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Choose Organic Cotton For Cleaner, Eco-friendly Clothing

Choose Organic Cotton For Cleaner, Eco-friendly Clothing

April 9, 2013

Cotton is ultimate symbol of everything a fabric should be: pure, natural, soft. But it turns out that conventional cotton, which is what most kids’ clothing is made of, is considered the world’s dirtiest crop.

Cotton farming occurs on just 2.5 percent of the globe’s cultivated land but uses 16 percent of the world’s total insecticides and almost 7 percent of all herbicides. These chemicals are some of the most toxic ever created—nine out of the top 10 cotton pesticides are classified as moderately to acutely toxic. Three are ranked by the World Health Organization among the most dangerous to human health. The EPA considers seven of the top 15 possible carcinogens.

This is an environmental concern; these poisons contaminate the air, water, and soil when used. But it is also a health concern. Research published in the Journal of Textile and Apparel Technology and Management shows that when conventional cotton leaves the field, traces of many of the pesticides used to grow it remain in the fibers themselves—something to consider when dressing a thin-skinned baby or watching your kid chew on a terry cloth towel post-bath.

Cotton also requires large amounts of synthetic fertilizers, and it takes about 1/3 of a pound of these pollutants to produce a single t-shirt.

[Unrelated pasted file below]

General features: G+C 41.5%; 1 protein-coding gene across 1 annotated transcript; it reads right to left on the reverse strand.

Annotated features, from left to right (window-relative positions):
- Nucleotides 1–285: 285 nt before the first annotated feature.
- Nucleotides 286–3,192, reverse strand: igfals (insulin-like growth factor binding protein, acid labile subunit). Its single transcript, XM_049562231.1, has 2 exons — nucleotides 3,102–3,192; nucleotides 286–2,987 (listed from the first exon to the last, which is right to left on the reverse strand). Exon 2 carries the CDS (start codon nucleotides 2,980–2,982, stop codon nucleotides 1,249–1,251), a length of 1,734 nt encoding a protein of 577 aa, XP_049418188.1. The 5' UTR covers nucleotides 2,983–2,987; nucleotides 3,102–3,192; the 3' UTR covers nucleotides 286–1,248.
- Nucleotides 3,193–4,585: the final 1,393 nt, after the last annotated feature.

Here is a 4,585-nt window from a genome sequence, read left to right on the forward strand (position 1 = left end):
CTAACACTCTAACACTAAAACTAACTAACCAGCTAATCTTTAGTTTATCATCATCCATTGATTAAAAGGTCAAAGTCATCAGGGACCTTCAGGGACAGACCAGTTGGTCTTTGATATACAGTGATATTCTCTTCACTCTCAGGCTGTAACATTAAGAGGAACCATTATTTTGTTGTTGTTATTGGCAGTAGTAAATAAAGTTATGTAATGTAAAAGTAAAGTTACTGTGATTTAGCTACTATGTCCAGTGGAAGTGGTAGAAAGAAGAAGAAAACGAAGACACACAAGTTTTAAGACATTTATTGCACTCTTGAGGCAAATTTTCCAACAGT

Once conventional cotton is harvested, it’s processed with a wide variety of toxic finishing materials including heavy metals, formaldehyde, azo dyes, benzidine, chlorine, silicone waxes, petroleum scours, flame and soil retardants, and ammonia. If you have ever watched a baby suck on her collar or her sock, this will make you want to adopt a precautionary stance when it comes to these fabrics.

Enter organic cotton.

Organic cotton is grown and manufactured without these hazards. When we choose organic cotton instead of conventional cotton, we protect the health of our families and the environment.

Once a rarity, organic cotton is being grown in greater quantities every year. It’s now possible to find equally attractive and durable organic versions of almost every traditional cotton product—from bed sheets to swaddles to cloth diapers to blue jeans. Look for these organic alternatives when you shop. If your local stores don’t carry organic options, check online. You may also be able to find clothing made from eco-friendlier sustainably grown cotton which will contain less residues than conventional cotton but not as little as organic.